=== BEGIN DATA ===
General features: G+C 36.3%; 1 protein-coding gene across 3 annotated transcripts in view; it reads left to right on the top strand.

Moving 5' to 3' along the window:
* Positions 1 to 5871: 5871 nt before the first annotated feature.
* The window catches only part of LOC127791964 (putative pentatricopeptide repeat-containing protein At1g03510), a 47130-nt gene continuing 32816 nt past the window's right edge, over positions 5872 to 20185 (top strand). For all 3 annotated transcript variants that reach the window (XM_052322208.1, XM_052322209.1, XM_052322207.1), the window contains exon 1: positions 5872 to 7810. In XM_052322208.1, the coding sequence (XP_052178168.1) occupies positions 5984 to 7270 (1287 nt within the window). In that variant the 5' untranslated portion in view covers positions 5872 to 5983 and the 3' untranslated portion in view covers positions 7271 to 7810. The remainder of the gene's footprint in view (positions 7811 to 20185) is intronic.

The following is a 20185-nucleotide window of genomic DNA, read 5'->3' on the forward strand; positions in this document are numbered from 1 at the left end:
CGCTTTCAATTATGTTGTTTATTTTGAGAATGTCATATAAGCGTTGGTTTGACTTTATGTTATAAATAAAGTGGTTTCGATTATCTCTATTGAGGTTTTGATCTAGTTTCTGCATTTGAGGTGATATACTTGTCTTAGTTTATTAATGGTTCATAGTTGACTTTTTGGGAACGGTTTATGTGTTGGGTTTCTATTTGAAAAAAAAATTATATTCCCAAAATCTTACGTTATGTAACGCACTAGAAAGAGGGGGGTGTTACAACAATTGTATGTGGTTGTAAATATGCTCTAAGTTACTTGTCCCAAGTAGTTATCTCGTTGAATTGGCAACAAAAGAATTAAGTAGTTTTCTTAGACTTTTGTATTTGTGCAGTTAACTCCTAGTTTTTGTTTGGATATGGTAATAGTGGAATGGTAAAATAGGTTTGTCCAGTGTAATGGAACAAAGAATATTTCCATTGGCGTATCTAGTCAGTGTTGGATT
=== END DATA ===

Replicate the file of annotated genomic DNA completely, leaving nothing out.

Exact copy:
General features: G+C 36.3%; 1 protein-coding gene across 3 annotated transcripts in view; it reads left to right on the top strand.

Moving 5' to 3' along the window:
* Positions 1 to 5871: 5871 nt before the first annotated feature.
* The window catches only part of LOC127791964 (putative pentatricopeptide repeat-containing protein At1g03510), a 47130-nt gene continuing 32816 nt past the window's right edge, over positions 5872 to 20185 (top strand). For all 3 annotated transcript variants that reach the window (XM_052322208.1, XM_052322209.1, XM_052322207.1), the window contains exon 1: positions 5872 to 7810. In XM_052322208.1, the coding sequence (XP_052178168.1) occupies positions 5984 to 7270 (1287 nt within the window). In that variant the 5' untranslated portion in view covers positions 5872 to 5983 and the 3' untranslated portion in view covers positions 7271 to 7810. The remainder of the gene's footprint in view (positions 7811 to 20185) is intronic.

The following is a 20185-nucleotide window of genomic DNA, read 5'->3' on the forward strand; positions in this document are numbered from 1 at the left end:
CGCTTTCAATTATGTTGTTTATTTTGAGAATGTCATATAAGCGTTGGTTTGACTTTATGTTATAAATAAAGTGGTTTCGATTATCTCTATTGAGGTTTTGATCTAGTTTCTGCATTTGAGGTGATATACTTGTCTTAGTTTATTAATGGTTCATAGTTGACTTTTTGGGAACGGTTTATGTGTTGGGTTTCTATTTGAAAAAAAAATTATATTCCCAAAATCTTACGTTATGTAACGCACTAGAAAGAGGGGGGTGTTACAACAATTGTATGTGGTTGTAAATATGCTCTAAGTTACTTGTCCCAAGTAGTTATCTCGTTGAATTGGCAACAAAAGAATTAAGTAGTTTTCTTAGACTTTTGTATTTGTGCAGTTAACTCCTAGTTTTTGTTTGGATATGGTAATAGTGGAATGGTAAAATAGGTTTGTCCAGTGTAATGGAACAAAGAATATTTCCATTGGCGTATCTAGTCAGTGTTGGATT